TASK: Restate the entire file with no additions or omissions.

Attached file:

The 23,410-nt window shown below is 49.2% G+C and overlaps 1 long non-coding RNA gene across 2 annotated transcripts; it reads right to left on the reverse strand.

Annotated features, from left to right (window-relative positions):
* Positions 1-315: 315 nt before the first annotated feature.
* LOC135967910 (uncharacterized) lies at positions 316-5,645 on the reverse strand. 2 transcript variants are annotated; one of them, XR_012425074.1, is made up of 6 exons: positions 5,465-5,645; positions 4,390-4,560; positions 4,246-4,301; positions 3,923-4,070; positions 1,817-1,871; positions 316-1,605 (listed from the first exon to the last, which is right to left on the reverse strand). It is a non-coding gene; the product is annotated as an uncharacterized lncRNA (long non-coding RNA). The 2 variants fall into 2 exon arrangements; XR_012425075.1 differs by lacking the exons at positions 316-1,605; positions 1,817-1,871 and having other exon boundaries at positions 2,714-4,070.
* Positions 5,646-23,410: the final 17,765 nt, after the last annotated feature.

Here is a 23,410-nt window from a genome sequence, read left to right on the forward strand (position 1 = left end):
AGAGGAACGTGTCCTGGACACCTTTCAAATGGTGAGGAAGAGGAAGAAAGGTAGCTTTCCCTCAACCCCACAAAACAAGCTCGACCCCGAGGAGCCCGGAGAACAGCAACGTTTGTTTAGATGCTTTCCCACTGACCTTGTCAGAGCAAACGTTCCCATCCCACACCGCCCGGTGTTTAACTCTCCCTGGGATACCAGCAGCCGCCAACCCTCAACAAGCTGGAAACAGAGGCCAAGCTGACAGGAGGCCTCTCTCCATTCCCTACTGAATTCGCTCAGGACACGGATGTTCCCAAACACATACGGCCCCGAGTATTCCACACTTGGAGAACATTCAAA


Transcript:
The 23,410-nt window shown below is 49.2% G+C and overlaps 1 long non-coding RNA gene across 2 annotated transcripts; it reads right to left on the reverse strand.

Annotated features, from left to right (window-relative positions):
* Positions 1-315: 315 nt before the first annotated feature.
* LOC135967910 (uncharacterized) lies at positions 316-5,645 on the reverse strand. 2 transcript variants are annotated; one of them, XR_012425074.1, is made up of 6 exons: positions 5,465-5,645; positions 4,390-4,560; positions 4,246-4,301; positions 3,923-4,070; positions 1,817-1,871; positions 316-1,605 (listed from the first exon to the last, which is right to left on the reverse strand). It is a non-coding gene; the product is annotated as an uncharacterized lncRNA (long non-coding RNA). The 2 variants fall into 2 exon arrangements; XR_012425075.1 differs by lacking the exons at positions 316-1,605; positions 1,817-1,871 and having other exon boundaries at positions 2,714-4,070.
* Positions 5,646-23,410: the final 17,765 nt, after the last annotated feature.

Here is a 23,410-nt window from a genome sequence, read left to right on the forward strand (position 1 = left end):
AGAGGAACGTGTCCTGGACACCTTTCAAATGGTGAGGAAGAGGAAGAAAGGTAGCTTTCCCTCAACCCCACAAAACAAGCTCGACCCCGAGGAGCCCGGAGAACAGCAACGTTTGTTTAGATGCTTTCCCACTGACCTTGTCAGAGCAAACGTTCCCATCCCACACCGCCCGGTGTTTAACTCTCCCTGGGATACCAGCAGCCGCCAACCCTCAACAAGCTGGAAACAGAGGCCAAGCTGACAGGAGGCCTCTCTCCATTCCCTACTGAATTCGCTCAGGACACGGATGTTCCCAAACACATACGGCCCCGAGTATTCCACACTTGGAGAACATTCAAA